We’re collecting more and more data every day, through every channel. And many believe that such a vast amount of data will somehow add up to reveal a consistent identity – a unified picture of a consumer that can aid personalization and customer experience initiatives.
I hate to break the news, but that’s an over-exaggeration. Data can’t be a game-changer for your company unless your data is organized. Without cross-channel identification, all the data in the world can’t array itself into a neat, synchronized snapshot of your customer when it really counts.
This often comes to a head when customers reach out to companies, and that’s almost always in search of assistance – a time when they’re expecting a certain level of service that anticipates their needs. Those moments are decisive in the customer’s journey!
But the inability to anticipate and react to customer needs quickly leads to a sub-par customer experience. And a bad customer experience means a lost customer more often than not. In fact, a report by Ovum found that 82 percent of consumers in Australia, Europe, New Zealand and the US said they would stop doing business with a company following a bad customer experience.
These obstacles are best addressed with preference management, which benefits the company in ways that prevent and minimize the potential for poor customer experience interactions, while also boosting marketing outreach efforts.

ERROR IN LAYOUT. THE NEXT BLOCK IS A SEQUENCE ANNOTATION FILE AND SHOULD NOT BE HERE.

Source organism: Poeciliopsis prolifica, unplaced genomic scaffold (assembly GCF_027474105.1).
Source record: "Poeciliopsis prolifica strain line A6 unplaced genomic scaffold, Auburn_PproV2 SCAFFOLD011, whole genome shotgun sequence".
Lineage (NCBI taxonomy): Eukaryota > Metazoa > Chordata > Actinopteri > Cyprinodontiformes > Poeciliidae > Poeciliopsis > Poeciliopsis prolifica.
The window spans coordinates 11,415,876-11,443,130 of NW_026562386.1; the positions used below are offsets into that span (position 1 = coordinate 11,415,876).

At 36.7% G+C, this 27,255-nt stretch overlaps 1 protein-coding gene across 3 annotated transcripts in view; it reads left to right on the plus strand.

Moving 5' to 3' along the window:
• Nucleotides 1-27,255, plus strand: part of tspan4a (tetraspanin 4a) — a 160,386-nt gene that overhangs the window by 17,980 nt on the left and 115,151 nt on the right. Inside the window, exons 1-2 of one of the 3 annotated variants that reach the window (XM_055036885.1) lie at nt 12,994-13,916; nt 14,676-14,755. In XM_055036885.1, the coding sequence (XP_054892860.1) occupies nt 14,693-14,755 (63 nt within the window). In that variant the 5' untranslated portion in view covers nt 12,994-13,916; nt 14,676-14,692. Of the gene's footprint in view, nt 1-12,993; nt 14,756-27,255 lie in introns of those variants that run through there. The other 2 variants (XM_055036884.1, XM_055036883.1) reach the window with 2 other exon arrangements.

Preference management, the active collection, maintenance and distribution of unique consumer characteristics, such as product interest, communication channel preference and frequency of communication, is an essential tool in creating seamless user experiences, customer engagement and, most importantly, a whole picture where there were once just pieces.
Data fragmentation can be an overwhelming challenge for marketers – but it also burdens the rest of the company at critical points in the customer journey. Without cross-channel identification and wide views of the consumer, the company is left with pieces of the puzzle that never quite add up, leaving themselves open to poor customer interactions at those important moments. Having a lot of data is one thing, knowing how to connect it is another.
Is your data supporting the best customer experiences possible? Or are you losing consumers at crucial moments?